Free Online Ear Trainer

JazzDoubleBass.com is a very nice new site based in the UK. I recently sold them a few articles that they have re-written specifically for bass players. If you play bass it's definitely a site worth checking out.

JazzDoubleBass just posted a great online ear training tool that was developed by Rick, a fellow blogger, who writes a Jazz trumpet blog called I was Doing Alright. Rick's Ear training tool is a beautiful piece of Java script that gives your ear a complete workout; covering intervals, chords, modulations, melodies, key centers, and more.


JasonMescia said...

Speaking of ear training, the best course on ear training I've ever seen is Bruce Arnold's...I don't know if you've heard of him but I've seen that you posted clips of John Gunther and I know they play together in a group called "Spooky Actions". Bruce Arnold is a guitarist but most of the practice books I use are by him because they seem to me to be the most effective and well thought out practice tools out there. The only thing is that they take a lot of commitment. The rewards are GREAT though...I have been working from them for about half a year now and my overall playing and my learning curve with new material has been dramatically accelerated.

He has a series of books on Ear Training which help you develop what he calls "Perfect Relative Pitch". Rather than hearing intervals or having perfect pitch you develop the ability to instantly be able to identify any pitch within a key center. Now a lot of people, especially people like me who are always transcribing and composing, might instantly react by saying "oh I can do that", but these books are all about approach...the exercises are fairly simple. The books and CD's(and website) slowly train you towards having the ability to INSTANTLY be able to identify a pitch against a key center, not by pondering, but by hearing it and instantly knowing as if it were a color that you saw and you instantly said "that's red". After being able to do that with one note then you go onto multiple notes played simultaneously (which takes much longer to learn) and instantly hearing modulations. These are all skills that are unbelievably useful to a jazz musician. And they are all things that I and many people I know "thought that they could do" but working with the cd's really shows you how much more you can do. One of the most interesting things is how the books show you that interval training can actually be destructive to your ear training (I know that sounds crazy I thought so too) because all you are doing is playing a long tedious game of connect the dots and it's easy to completely lose what key you're in that way and there are too many things to think about without having any anchor. But with this method you gain great Key retention and instantly know what all the notes are against the key without having to think about "connecting the dots" or and then if you feel you are modulating you have to ability to instantly change keys and identify the notes from that key. It's great, and becomes very effortless, but again, it takes a while...and for some longer than others.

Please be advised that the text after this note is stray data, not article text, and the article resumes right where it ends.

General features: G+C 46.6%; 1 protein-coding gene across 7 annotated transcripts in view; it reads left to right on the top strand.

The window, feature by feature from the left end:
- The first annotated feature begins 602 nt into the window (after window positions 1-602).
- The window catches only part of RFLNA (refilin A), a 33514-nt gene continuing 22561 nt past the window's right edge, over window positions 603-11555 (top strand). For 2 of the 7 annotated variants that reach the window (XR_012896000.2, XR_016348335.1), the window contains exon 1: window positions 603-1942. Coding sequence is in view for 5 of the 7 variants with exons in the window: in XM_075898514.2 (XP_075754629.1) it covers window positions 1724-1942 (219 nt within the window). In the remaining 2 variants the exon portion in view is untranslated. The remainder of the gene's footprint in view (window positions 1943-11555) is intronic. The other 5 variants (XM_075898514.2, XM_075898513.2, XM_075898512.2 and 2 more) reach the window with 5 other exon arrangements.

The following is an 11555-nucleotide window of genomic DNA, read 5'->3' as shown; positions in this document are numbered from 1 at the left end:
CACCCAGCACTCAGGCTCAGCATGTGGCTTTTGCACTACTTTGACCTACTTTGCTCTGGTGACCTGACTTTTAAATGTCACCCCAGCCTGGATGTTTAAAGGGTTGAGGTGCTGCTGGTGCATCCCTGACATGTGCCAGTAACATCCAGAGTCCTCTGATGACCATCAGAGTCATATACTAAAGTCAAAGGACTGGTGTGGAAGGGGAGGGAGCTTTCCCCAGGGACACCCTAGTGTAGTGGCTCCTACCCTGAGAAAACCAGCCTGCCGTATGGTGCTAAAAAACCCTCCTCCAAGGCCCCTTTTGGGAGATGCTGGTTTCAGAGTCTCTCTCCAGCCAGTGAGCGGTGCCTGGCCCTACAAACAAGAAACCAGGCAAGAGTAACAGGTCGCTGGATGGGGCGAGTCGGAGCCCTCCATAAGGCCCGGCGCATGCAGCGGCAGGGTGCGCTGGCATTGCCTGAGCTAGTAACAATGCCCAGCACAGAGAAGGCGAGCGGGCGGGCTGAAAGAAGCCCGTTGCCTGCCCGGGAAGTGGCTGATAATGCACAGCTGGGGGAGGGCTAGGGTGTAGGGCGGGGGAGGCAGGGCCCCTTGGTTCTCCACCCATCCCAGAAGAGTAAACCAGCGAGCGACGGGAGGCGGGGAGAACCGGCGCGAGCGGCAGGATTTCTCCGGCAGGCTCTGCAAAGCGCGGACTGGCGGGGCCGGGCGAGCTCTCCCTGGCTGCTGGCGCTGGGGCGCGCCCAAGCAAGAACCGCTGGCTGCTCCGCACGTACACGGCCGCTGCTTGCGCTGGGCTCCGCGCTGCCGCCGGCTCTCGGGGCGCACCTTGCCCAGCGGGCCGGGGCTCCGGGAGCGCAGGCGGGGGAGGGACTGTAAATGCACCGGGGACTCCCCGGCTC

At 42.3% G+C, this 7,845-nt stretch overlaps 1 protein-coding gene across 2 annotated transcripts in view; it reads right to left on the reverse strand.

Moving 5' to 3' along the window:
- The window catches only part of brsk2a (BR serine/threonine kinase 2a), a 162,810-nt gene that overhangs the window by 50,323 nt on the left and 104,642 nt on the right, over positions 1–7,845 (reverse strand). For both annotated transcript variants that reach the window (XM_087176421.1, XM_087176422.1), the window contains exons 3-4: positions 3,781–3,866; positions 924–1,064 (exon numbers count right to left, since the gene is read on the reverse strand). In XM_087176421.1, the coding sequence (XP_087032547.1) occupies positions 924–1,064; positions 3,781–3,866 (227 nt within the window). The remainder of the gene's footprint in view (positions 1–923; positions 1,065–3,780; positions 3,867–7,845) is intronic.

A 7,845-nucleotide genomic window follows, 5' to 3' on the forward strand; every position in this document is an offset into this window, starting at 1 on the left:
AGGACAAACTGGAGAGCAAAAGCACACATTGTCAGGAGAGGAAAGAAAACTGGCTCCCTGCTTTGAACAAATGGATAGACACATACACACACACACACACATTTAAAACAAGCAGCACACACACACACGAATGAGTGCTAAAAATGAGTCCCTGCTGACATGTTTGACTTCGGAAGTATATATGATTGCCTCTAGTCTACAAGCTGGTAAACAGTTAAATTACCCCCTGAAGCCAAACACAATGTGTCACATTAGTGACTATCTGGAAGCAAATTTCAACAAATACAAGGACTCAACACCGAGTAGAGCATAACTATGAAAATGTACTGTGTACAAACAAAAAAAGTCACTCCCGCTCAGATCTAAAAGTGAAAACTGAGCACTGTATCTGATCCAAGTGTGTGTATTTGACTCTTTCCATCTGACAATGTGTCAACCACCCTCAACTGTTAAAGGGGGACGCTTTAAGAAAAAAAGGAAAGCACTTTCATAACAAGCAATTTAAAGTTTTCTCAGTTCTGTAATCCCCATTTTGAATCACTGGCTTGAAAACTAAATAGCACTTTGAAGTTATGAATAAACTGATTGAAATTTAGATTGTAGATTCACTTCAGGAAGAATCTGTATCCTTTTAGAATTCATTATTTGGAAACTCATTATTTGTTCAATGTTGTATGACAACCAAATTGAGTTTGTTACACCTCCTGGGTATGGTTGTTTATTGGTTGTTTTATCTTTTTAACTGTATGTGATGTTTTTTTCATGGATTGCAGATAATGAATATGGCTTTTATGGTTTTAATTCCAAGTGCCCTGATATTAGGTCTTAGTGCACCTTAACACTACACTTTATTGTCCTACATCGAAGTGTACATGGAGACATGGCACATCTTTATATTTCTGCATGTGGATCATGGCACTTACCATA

He also has a series of books on rhythm that are fantastic and have helped me out tremendously because that used to be my biggest weak point. "The Big Metronome" is a book that every professional or semi-professional should check out. He even has books on how to apply Set Theory to Jazz improvisation.

All of the books and CD's are ridiculously well thought out, and have an absolute lack of bullshit. They might appear to some to be a bit user UNfriendly, but the best part is, you are encouraged to email him regularly with your progress and he will respond with advice, tips, and encouragement free of charge.

Here is the website with all of the merchandise:


Cannot recommend it enough.

The Dissonance said...

So much goodness and so little time. :o)